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My thoughts on profitable dental practice

By 26 November, 2019Members

I hear it can be difficult to make a decent profit in dentistry these days.  When I talk to the few dental accountants I know, they all tell me that some practices are struggling, that dentists are having problems making their UDA’s and that practice expenses keep rising.

I keep hearing the same from dentists, more and more of the owners I know now selling up.

Then I look back to my own experiences and I find I don’t totally understand why this is (don’t get me wrong, I fully understand why nobody would want to own a practice anymore).  It’s probably because I’m biased in how practices should be run based on how I ran mine before I sold it.

This is what I keep hearing:

  • A lot of dentists spend too much money.  They often have cupboards full of gadgets that they never use.
  • They spend hundreds of pounds on courses and never implement what they learn.
  • They muddle through the patient consultation without having a proper system for communication.
  • Their personal expenses are often ego-driven rather than reality-based.
  • They consistently don’t put enough aside for tax


There’s a reason I was able to retire from chairside dentistry at 45.  I’m not suggesting this, by the way, I’m just saying it’s a better option to be in.  Being in the position to work because you want to, not because you have to has a degree of power behind it.

There was also a certain amount of good fortune to it.  I was able to buy my practice relatively cheap and sell it at the top of the market.  I worked in Chesterfield which meant I had low overheads compared to ridiculous places like London.  I was able to work with a UDA value better than most which meant I could do dentistry without having to worry about the udder games many dentists feel they are forced to play.

But those weren’t the main reason.   My ability to retire, I believe, came from the systematisation of my practice and my ability to keep my living expenses under control.  With regards to the former, I wrote flexible systems for the most common situations that kept arising.  Where possible, this allowed staff to deal with any issues without bothering me.  When people aren’t given guidance, they do their best with the resources they have.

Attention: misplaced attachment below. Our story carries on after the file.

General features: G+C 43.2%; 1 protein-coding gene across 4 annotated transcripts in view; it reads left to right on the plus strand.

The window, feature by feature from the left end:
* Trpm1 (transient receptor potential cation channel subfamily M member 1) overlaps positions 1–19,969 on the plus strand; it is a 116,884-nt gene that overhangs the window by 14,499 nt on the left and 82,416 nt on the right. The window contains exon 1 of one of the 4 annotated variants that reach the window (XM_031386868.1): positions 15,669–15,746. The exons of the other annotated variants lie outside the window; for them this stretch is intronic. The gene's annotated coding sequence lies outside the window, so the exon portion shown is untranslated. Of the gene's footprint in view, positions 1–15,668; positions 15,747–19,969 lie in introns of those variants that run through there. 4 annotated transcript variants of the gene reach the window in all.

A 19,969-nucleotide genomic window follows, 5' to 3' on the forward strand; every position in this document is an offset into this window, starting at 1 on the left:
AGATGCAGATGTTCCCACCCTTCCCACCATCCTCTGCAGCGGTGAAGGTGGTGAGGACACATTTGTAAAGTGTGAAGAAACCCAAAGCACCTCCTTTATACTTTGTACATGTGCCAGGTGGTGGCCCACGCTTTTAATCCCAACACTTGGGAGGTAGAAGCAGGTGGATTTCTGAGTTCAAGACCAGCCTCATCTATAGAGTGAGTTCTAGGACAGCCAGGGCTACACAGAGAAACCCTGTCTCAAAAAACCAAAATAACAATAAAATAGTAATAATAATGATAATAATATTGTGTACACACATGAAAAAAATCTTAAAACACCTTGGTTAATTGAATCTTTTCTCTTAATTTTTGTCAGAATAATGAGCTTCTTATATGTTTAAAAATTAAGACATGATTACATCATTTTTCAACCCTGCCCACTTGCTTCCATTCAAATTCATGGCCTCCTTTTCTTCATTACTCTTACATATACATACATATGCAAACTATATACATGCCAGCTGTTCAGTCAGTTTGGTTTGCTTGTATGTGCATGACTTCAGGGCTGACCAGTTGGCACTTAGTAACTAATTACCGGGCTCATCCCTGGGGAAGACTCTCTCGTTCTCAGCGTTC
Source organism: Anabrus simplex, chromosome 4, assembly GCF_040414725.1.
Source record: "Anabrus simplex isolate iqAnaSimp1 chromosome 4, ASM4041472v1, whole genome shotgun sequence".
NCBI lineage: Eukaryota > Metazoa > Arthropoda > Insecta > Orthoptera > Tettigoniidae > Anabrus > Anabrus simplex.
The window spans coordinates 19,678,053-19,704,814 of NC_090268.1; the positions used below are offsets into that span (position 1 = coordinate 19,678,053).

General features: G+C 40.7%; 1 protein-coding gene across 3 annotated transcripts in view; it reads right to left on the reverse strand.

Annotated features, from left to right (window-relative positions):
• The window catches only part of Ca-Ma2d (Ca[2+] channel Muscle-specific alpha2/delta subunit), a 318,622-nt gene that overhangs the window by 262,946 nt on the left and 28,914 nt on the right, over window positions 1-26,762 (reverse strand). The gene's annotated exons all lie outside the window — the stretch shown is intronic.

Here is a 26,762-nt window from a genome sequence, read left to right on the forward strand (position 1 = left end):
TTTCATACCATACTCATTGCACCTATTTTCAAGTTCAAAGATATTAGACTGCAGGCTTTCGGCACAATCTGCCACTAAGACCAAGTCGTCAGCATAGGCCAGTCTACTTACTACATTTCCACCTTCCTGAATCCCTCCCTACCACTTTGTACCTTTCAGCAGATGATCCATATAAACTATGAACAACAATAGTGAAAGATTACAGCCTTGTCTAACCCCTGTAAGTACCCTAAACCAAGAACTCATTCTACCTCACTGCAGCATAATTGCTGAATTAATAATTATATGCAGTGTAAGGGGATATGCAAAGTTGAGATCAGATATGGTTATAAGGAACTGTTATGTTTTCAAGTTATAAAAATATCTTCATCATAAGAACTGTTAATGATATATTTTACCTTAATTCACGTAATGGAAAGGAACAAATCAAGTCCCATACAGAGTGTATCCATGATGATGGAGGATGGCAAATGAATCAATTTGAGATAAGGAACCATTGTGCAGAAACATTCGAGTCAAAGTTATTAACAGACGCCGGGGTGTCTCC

Without systems, even the best staff end up winging it or bothering you when you are trying to find that difficult MB2.  Most practices have policies and procedures, but these invariably don’t cover things in a systematic approach.  And let’s be honest, most of this just ends up in a folder unread and ignored until the CQC come round.

It’s good practice to have a policy for whistleblowing for example.  But do you have a system for how to answer the phone, or to control the patient journey through the practice?  Do you have a system for how to get new referrals from existing patients or for what to do when the compressor breaks down?

Do you want a good example of a system?

Ask yourself what you would do in a medical emergency.  You would follow a step by step approach that determines what the emergency is and how you deal with it.


Wouldn’t it be better if you could just get on to do the dentistry?

And I will give you a tip.  If you want a fully systemised practice (which can even include setting out how dental procedures should be done so patients have consistent care from dentists within a practice) always involve your staff.  They need to be on board with the development and the reasons for the systems.  Otherwise, the systems will be ignored.


Now you could spend several weeks in front of a computer doing this.

Or you could give yourself a head start –


Just a thought


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Stephen Hudson

Author Stephen Hudson

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